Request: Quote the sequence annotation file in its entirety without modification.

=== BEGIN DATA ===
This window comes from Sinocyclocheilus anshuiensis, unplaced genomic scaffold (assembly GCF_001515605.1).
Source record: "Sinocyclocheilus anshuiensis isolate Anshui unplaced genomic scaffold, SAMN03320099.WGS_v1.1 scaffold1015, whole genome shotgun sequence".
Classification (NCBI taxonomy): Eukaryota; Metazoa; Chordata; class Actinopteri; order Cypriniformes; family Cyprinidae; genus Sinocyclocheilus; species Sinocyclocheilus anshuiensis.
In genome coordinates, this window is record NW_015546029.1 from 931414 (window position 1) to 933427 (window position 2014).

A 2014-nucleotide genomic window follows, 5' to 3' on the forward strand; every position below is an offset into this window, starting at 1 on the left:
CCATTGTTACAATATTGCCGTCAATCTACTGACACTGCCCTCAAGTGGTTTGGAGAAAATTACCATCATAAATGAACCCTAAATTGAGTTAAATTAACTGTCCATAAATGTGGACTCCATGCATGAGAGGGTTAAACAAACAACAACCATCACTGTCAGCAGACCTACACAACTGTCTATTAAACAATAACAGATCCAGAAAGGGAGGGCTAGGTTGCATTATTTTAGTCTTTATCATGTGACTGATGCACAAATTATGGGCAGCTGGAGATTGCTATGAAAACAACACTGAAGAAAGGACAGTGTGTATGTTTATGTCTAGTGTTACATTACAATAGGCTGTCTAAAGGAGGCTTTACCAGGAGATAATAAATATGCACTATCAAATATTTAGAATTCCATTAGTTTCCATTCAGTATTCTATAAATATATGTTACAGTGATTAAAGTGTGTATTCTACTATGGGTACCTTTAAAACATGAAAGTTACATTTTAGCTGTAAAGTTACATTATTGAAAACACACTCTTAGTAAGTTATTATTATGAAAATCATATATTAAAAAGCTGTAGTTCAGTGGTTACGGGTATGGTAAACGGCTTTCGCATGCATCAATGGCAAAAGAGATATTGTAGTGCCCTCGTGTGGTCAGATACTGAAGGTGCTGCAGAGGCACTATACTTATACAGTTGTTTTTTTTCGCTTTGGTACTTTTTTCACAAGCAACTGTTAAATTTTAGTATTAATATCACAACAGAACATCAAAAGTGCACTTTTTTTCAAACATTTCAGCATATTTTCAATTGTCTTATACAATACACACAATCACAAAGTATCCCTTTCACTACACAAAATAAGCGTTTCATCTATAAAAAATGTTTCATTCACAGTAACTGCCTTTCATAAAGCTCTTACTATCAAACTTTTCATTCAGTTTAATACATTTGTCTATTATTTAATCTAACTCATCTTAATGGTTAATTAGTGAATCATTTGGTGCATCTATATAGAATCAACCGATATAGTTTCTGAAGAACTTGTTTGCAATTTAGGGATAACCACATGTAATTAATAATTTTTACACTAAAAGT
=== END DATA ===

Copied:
This window comes from Sinocyclocheilus anshuiensis, unplaced genomic scaffold (assembly GCF_001515605.1).
Source record: "Sinocyclocheilus anshuiensis isolate Anshui unplaced genomic scaffold, SAMN03320099.WGS_v1.1 scaffold1015, whole genome shotgun sequence".
Classification (NCBI taxonomy): Eukaryota; Metazoa; Chordata; class Actinopteri; order Cypriniformes; family Cyprinidae; genus Sinocyclocheilus; species Sinocyclocheilus anshuiensis.
In genome coordinates, this window is record NW_015546029.1 from 931414 (window position 1) to 933427 (window position 2014).

A 2014-nucleotide genomic window follows, 5' to 3' on the forward strand; every position below is an offset into this window, starting at 1 on the left:
CCATTGTTACAATATTGCCGTCAATCTACTGACACTGCCCTCAAGTGGTTTGGAGAAAATTACCATCATAAATGAACCCTAAATTGAGTTAAATTAACTGTCCATAAATGTGGACTCCATGCATGAGAGGGTTAAACAAACAACAACCATCACTGTCAGCAGACCTACACAACTGTCTATTAAACAATAACAGATCCAGAAAGGGAGGGCTAGGTTGCATTATTTTAGTCTTTATCATGTGACTGATGCACAAATTATGGGCAGCTGGAGATTGCTATGAAAACAACACTGAAGAAAGGACAGTGTGTATGTTTATGTCTAGTGTTACATTACAATAGGCTGTCTAAAGGAGGCTTTACCAGGAGATAATAAATATGCACTATCAAATATTTAGAATTCCATTAGTTTCCATTCAGTATTCTATAAATATATGTTACAGTGATTAAAGTGTGTATTCTACTATGGGTACCTTTAAAACATGAAAGTTACATTTTAGCTGTAAAGTTACATTATTGAAAACACACTCTTAGTAAGTTATTATTATGAAAATCATATATTAAAAAGCTGTAGTTCAGTGGTTACGGGTATGGTAAACGGCTTTCGCATGCATCAATGGCAAAAGAGATATTGTAGTGCCCTCGTGTGGTCAGATACTGAAGGTGCTGCAGAGGCACTATACTTATACAGTTGTTTTTTTTCGCTTTGGTACTTTTTTCACAAGCAACTGTTAAATTTTAGTATTAATATCACAACAGAACATCAAAAGTGCACTTTTTTTCAAACATTTCAGCATATTTTCAATTGTCTTATACAATACACACAATCACAAAGTATCCCTTTCACTACACAAAATAAGCGTTTCATCTATAAAAAATGTTTCATTCACAGTAACTGCCTTTCATAAAGCTCTTACTATCAAACTTTTCATTCAGTTTAATACATTTGTCTATTATTTAATCTAACTCATCTTAATGGTTAATTAGTGAATCATTTGGTGCATCTATATAGAATCAACCGATATAGTTTCTGAAGAACTTGTTTGCAATTTAGGGATAACCACATGTAATTAATAATTTTTACACTAAAAGT